Guest post by Jesse Nieminen
We’re living in an age where many industries are facing big changes. To thrive, or even survive, most companies need to find ways to innovate.
Yet, most companies fail to do that.
For example, according to McKinsey, more than 80% of executives think that their current business models are at risk and consider innovation to be very important for the future of their organization. However, only 6% of the said executives are actually satisfied with their innovation performance.
As innovation is simply about shaping the future of the organization, top management is the only party that can actually be held accountable for this poor performance.
There’s clearly a large leadership gap between the expectations and actual innovation performance in many organizations.
We’ve had the privilege of working with hundreds of organizations on making more innovation happen. In general, we’ve seen the successful innovators focus primarily on four areas with their work.
You can start bridging the gaps by focusing your work by taking the following actions:
1. Create a powerful vision
Shaping the future starts with the vision, or mission. A good vision helps define and illustrate the future and inspires both customers and employees to join you on the journey.
A great vision is technology agnostic. While the rise of certain technologies and business models, such as blockchain and marketplaces, should certainly influence and fuel your vision, they shouldn’t be the vision.
For example, Google’s mission is to “organize the world’s information and make it universally accessible and useful”, not to “embrace the cloud and AI to find the most relevant web pages and serve the best ads”.
Also, your vision doesn’t necessarily have to disrupt entire industries. In many cases, it can even be preferable to have a more incremental vision. For example, providing the most intimate and exquisite customer experience in the business can be a great vision too.
The point is simply to help guide your activities in a unified direction where you see yourself as having the best probabilities for succeeding.
2. Build an organization that can innovate
Once you have a vision to aim towards, the next step is to build an organization that can get you there.
All organizations have plenty of practices, processes and ways of working that are designed to work well in the specific circumstances of the organization, but that hinder its ability to change, adapt and innovate. The challenge is to find ways that allow you to build an organization that is able to simultaneously exploit your existing capabilities, as well as build new ones.
However, what works for one organization isn’t necessarily the best approach for another. Amazon and Apple are two of the largest companies in the world, both heralded for their ability to innovate, yet their philosophy towards innovation and organizational structures are fundamentally different.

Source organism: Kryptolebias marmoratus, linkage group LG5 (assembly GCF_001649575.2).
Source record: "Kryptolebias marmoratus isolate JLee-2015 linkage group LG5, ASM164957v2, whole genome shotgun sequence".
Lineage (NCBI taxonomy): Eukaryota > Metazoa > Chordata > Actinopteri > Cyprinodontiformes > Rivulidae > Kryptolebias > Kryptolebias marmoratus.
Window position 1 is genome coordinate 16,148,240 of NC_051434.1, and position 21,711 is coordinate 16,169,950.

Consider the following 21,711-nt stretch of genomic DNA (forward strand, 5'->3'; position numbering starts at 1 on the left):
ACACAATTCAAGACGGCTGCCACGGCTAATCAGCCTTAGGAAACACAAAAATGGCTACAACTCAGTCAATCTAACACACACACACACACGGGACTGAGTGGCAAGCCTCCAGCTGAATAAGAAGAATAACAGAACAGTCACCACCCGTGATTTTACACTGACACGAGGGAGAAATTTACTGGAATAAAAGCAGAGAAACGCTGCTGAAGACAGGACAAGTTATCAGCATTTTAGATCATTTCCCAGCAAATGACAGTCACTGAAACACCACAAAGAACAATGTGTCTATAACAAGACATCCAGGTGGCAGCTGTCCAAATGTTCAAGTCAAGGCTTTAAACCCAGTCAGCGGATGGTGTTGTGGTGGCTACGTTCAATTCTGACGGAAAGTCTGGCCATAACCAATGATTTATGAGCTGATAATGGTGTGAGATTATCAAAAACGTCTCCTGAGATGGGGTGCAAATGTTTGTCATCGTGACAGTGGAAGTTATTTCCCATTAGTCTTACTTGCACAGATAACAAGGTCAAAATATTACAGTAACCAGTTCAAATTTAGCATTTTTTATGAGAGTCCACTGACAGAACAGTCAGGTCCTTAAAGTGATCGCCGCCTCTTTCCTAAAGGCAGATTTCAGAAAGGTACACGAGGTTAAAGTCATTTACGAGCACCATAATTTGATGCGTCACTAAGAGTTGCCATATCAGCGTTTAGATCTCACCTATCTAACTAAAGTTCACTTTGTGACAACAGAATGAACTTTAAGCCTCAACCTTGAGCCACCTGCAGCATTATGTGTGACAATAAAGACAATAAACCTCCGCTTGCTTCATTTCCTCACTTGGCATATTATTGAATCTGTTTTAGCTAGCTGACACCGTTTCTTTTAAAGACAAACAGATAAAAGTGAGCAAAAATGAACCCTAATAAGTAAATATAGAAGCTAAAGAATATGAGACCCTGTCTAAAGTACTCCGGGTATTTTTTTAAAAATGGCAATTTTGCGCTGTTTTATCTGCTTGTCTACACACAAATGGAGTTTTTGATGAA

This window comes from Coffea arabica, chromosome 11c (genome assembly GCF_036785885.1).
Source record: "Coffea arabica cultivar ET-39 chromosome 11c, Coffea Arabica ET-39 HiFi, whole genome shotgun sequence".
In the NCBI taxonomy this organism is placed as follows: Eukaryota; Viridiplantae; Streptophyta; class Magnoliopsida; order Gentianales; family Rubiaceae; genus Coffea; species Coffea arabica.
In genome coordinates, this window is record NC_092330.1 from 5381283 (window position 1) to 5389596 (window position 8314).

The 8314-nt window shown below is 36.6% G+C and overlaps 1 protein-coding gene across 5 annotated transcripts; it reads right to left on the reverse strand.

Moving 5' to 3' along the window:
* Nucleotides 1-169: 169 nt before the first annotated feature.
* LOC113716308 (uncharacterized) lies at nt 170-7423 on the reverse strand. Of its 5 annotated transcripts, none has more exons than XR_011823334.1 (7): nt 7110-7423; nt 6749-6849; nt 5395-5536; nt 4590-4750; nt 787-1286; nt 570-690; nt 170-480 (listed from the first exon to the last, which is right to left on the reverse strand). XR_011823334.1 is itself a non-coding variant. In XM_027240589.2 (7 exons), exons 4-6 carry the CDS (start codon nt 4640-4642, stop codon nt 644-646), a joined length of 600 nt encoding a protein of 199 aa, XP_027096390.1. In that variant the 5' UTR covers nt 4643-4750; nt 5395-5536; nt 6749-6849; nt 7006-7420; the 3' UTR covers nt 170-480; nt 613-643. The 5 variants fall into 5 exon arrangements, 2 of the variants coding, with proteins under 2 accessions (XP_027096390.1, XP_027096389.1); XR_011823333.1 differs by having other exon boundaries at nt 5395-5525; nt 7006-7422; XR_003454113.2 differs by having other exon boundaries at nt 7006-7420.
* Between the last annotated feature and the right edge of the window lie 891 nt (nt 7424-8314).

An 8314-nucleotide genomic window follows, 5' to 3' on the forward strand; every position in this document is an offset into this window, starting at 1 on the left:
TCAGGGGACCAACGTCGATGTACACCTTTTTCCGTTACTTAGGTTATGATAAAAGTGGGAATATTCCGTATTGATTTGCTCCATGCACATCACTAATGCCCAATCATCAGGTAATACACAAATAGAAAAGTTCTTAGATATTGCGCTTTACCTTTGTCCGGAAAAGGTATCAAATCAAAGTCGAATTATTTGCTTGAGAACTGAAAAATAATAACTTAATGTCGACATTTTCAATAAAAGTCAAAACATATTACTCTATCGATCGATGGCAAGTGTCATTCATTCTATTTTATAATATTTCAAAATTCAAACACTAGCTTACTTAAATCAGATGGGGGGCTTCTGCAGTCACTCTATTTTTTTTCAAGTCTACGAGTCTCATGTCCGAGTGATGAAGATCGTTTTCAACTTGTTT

In general, there’s a growing body of evidence that advocates for ambidextrous or agile organizations as a vehicle for being flexible and stable at the same time. However, instead of an overnight agile transformation, it’s probably best to start small, build some independent teams to pursue new opportunities, and to try to learn from these pilots.
The goal is to ultimately be able to move fast and dynamically address both problems and opportunities that you encounter on your way towards the vision you’ve set.
3. Lead and empower
Even though top management involvement is crucial for innovation performance, it doesn’t necessarily mean that you should be obsessing about every last detail in your innovations the same way Steve Jobs was.
In reality, the best use of most executives’ capabilities is to focus on guiding and empowering their teams as opposed to managing every part of the process.
In practice this means that the leader should constantly communicate and reiterate their vision for their teams, remove roadblocks that prevent them from succeeding, as well as simply set the bar high and hold people accountable.
4. Learn and adapt
Finally, the beauty of innovating, to create something new, is that it’s a continuous learning process. No matter whether you succeed or fail, you’ll inevitably learn something new.
So, whenever you as an organization learn something new, you should be prepared to adapt and seize the opportunity. It is through a continuous process of learning and improvement that you will gradually build your innovation capabilities.
Usually this simply means understanding the business better and finding ways of doing things that actually work, but sometimes you might uncover a tremendous opportunity to reshape the future of your industry, just like Kodak did when they came up with the first digital camera.
When that happens, make sure you have an open mind and are ready to make the most out of that opportunity. Don’t be the executive who’s stuck on just doing what has worked for them in the past.
Questions: What actions do you need to take to up your innovation game? Why is innovation important to your organization? Please leave a comment in the space below.
Jesse Nieminen is the Co-founder and Chairman at Viima, a fast-growing innovation management software company with customers including some of the Global Fortune 500.
The Product Management Perspective: Product managers face big changes constantly. New technology changes come at us constantly and make our work interesting, if not difficult. Understanding and executing on the actions above will help you change the innovation game for your products.